Hi everyone. I have recently begun to do some prototyping for a game that is going to be based a lot around light and darkness. I did some research with Construct2 and realized both the potential and limitations of the Shadow Light object.
I did some experimentation and came up with almost identical solution as in Ashley's tutorial. And weirdly enough I posted my findings and suggestions to Scirra the same day as the tutorial was posted... Some kind of omen? Perhaps, but I rather believe in creepy coincidences.
As I have already posted my suggestions to Scirra I thought it could be a good idea to post them here as well, to get feedback from you end-users.
Following Ashley's principle of "putting light in the darkness", rather than putting "shadows in the light", would it not be the best solution if the Shadow Light object produced an opaque layer with the falloff gradient already in place inside the object? If the shadows and the falloff are just one object it becomes very easy to blend several lights together. You just Screen or Add/Dodge them and they will blend nicely on just one single layer. And this single shading layer is all that you need to blend with your background. Removing (or adding) shadows manually from unwanted areas becomes very easy by just placing something bright or dark on top of the Shadow Light objects in the same layer.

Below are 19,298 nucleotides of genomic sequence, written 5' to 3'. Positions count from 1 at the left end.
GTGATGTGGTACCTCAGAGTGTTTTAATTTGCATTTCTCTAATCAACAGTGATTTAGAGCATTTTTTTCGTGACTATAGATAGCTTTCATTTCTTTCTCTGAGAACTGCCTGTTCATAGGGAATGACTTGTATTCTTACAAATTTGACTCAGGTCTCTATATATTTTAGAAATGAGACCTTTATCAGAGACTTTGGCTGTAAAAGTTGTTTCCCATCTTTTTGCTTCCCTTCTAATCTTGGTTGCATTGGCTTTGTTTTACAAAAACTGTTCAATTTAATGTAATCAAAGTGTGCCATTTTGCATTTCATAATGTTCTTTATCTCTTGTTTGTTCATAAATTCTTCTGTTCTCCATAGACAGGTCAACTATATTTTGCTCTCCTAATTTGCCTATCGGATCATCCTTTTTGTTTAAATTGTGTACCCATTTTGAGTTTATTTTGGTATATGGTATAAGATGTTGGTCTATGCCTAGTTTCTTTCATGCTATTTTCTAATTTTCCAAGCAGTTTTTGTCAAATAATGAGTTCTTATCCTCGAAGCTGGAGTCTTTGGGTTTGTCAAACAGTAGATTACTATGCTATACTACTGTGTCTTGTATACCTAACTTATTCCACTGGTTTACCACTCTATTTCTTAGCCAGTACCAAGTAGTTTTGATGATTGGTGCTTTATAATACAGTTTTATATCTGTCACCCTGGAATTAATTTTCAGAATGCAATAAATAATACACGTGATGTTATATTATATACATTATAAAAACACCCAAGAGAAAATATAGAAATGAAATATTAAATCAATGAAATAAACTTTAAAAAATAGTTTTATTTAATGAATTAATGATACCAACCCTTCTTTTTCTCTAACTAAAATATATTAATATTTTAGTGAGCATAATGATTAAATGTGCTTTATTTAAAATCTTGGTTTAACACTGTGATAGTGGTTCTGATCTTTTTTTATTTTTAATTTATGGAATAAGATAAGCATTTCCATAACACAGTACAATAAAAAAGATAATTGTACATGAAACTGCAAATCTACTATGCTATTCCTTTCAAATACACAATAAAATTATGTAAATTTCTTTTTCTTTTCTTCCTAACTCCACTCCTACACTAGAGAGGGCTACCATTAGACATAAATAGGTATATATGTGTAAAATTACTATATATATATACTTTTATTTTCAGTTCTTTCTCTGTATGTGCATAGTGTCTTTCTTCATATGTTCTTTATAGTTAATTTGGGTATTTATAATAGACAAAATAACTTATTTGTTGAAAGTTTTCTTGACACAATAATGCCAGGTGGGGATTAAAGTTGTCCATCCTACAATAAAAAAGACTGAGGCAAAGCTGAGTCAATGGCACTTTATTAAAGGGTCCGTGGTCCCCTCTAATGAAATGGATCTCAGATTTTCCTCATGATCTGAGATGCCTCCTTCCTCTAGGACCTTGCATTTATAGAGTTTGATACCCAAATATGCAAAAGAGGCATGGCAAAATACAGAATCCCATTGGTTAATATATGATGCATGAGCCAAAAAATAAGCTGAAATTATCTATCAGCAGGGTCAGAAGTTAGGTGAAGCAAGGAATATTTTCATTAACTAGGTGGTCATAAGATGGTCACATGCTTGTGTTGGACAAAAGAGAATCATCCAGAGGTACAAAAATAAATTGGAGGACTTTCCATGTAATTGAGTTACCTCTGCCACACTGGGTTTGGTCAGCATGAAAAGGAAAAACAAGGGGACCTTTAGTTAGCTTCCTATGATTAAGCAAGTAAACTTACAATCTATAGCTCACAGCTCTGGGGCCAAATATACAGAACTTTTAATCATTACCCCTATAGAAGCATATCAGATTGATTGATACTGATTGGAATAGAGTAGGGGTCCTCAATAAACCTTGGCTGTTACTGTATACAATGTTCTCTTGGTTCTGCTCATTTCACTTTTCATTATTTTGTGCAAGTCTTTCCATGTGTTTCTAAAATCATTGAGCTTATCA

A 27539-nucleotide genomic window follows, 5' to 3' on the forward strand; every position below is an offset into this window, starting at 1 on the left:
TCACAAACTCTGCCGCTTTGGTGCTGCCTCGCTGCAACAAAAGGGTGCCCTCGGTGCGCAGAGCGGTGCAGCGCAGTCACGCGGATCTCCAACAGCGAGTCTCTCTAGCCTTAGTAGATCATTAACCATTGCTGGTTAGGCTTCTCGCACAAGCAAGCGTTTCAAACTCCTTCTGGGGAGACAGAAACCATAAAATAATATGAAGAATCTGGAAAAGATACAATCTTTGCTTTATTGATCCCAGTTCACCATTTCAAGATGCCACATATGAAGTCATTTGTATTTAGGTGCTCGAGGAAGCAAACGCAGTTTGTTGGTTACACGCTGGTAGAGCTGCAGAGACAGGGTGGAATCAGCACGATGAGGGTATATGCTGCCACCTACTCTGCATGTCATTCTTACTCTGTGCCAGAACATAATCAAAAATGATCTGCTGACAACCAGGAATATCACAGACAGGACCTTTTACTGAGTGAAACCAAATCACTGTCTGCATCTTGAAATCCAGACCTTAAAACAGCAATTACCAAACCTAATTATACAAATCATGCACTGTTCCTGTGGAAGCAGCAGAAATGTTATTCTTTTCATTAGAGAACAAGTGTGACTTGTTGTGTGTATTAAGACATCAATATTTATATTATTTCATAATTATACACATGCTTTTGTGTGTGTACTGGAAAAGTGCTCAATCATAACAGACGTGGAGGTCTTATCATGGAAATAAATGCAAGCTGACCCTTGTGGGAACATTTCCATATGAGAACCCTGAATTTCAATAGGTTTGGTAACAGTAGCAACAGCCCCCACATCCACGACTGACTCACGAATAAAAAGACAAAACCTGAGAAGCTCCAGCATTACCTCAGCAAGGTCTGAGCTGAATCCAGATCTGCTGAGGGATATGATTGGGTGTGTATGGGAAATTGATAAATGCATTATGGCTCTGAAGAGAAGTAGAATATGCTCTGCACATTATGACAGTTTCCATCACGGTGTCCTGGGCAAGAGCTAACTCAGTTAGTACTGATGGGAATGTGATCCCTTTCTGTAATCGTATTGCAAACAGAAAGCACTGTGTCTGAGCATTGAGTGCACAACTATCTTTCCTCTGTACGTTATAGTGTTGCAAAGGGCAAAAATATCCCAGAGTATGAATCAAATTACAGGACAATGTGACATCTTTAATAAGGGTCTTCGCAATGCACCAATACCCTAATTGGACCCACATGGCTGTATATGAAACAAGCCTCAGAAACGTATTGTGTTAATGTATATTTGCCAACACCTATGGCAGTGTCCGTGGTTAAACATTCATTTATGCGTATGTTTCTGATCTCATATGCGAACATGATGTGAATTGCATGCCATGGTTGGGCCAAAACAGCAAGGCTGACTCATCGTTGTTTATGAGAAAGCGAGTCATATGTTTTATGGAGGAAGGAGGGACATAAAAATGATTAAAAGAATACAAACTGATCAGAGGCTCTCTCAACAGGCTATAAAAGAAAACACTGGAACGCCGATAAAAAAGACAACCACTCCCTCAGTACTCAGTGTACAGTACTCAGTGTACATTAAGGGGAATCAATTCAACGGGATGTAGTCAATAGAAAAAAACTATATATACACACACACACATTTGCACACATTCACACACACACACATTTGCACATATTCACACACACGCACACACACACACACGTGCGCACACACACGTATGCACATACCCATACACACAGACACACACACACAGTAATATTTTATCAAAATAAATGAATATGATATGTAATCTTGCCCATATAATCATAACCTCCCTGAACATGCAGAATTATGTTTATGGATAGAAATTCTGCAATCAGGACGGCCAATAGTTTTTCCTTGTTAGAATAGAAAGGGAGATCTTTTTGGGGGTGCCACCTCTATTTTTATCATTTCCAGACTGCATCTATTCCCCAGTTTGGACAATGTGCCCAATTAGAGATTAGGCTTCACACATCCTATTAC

The advantages of this is:
• Only one single layer is needed for shading your levels.
• No need for nested layers.
• The amount of Shadow Light objects is not dependent on how many layers you have. This allows for easy dynamic creating and destroying of an arbitrary amount of Shadow Light objects.
If the falloff is (internally inside the object) multiplying the shadows, that could lead to interesting effects. Like if the falloff had a bitmap like the Sprite object, that would allow for a custom shaped falloffs, like tinted colours and shapes. For example, imagine if you have a mounted lamp on a wall, and you want to place a light source on it, you would want the lamp to cast shadows on the wall. You could then have a customized falloff that matches your lamp sprite, creating the illusion that the lamp is also casting shadows on the wall. Perhaps even play animations, which would be handy for flickering light sources such as torches.
Do these suggestions make sense?
If you users out there would create a game with shadows and light, would you prefer a method similar to what I have described here?
Would these features be helpful, both technically and artistically?
At least I think so, but I'd love to hear other's opinion on this.